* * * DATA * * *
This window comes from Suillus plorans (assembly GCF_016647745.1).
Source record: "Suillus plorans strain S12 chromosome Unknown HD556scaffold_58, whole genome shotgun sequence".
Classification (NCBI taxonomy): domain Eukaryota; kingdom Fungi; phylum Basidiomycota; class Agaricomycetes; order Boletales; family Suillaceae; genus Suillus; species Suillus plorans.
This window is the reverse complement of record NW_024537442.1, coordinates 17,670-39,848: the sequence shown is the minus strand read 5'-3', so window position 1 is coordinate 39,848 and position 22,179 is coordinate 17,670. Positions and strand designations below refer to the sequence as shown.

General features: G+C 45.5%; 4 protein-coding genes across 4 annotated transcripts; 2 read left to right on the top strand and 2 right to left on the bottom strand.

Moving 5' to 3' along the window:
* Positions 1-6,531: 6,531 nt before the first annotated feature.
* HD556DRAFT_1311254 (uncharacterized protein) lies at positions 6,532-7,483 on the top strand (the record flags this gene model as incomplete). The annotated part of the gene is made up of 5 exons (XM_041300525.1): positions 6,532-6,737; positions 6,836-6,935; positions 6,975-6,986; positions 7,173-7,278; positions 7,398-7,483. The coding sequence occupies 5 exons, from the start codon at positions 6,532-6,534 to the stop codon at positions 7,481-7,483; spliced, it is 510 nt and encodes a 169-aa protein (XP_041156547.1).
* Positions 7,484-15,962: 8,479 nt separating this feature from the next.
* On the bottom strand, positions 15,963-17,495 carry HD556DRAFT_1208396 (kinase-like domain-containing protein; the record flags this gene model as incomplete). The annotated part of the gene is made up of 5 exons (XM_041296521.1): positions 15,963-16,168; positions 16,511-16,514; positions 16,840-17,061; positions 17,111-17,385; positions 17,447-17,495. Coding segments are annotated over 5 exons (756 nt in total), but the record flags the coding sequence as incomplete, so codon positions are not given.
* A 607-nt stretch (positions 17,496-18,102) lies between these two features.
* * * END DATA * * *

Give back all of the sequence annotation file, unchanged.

This window comes from Suillus plorans (assembly GCF_016647745.1).
Source record: "Suillus plorans strain S12 chromosome Unknown HD556scaffold_58, whole genome shotgun sequence".
Classification (NCBI taxonomy): domain Eukaryota; kingdom Fungi; phylum Basidiomycota; class Agaricomycetes; order Boletales; family Suillaceae; genus Suillus; species Suillus plorans.
This window is the reverse complement of record NW_024537442.1, coordinates 17,670-39,848: the sequence shown is the minus strand read 5'-3', so window position 1 is coordinate 39,848 and position 22,179 is coordinate 17,670. Positions and strand designations below refer to the sequence as shown.

General features: G+C 45.5%; 4 protein-coding genes across 4 annotated transcripts; 2 read left to right on the top strand and 2 right to left on the bottom strand.

Moving 5' to 3' along the window:
* Positions 1-6,531: 6,531 nt before the first annotated feature.
* HD556DRAFT_1311254 (uncharacterized protein) lies at positions 6,532-7,483 on the top strand (the record flags this gene model as incomplete). The annotated part of the gene is made up of 5 exons (XM_041300525.1): positions 6,532-6,737; positions 6,836-6,935; positions 6,975-6,986; positions 7,173-7,278; positions 7,398-7,483. The coding sequence occupies 5 exons, from the start codon at positions 6,532-6,534 to the stop codon at positions 7,481-7,483; spliced, it is 510 nt and encodes a 169-aa protein (XP_041156547.1).
* Positions 7,484-15,962: 8,479 nt separating this feature from the next.
* On the bottom strand, positions 15,963-17,495 carry HD556DRAFT_1208396 (kinase-like domain-containing protein; the record flags this gene model as incomplete). The annotated part of the gene is made up of 5 exons (XM_041296521.1): positions 15,963-16,168; positions 16,511-16,514; positions 16,840-17,061; positions 17,111-17,385; positions 17,447-17,495. Coding segments are annotated over 5 exons (756 nt in total), but the record flags the coding sequence as incomplete, so codon positions are not given.
* A 607-nt stretch (positions 17,496-18,102) lies between these two features.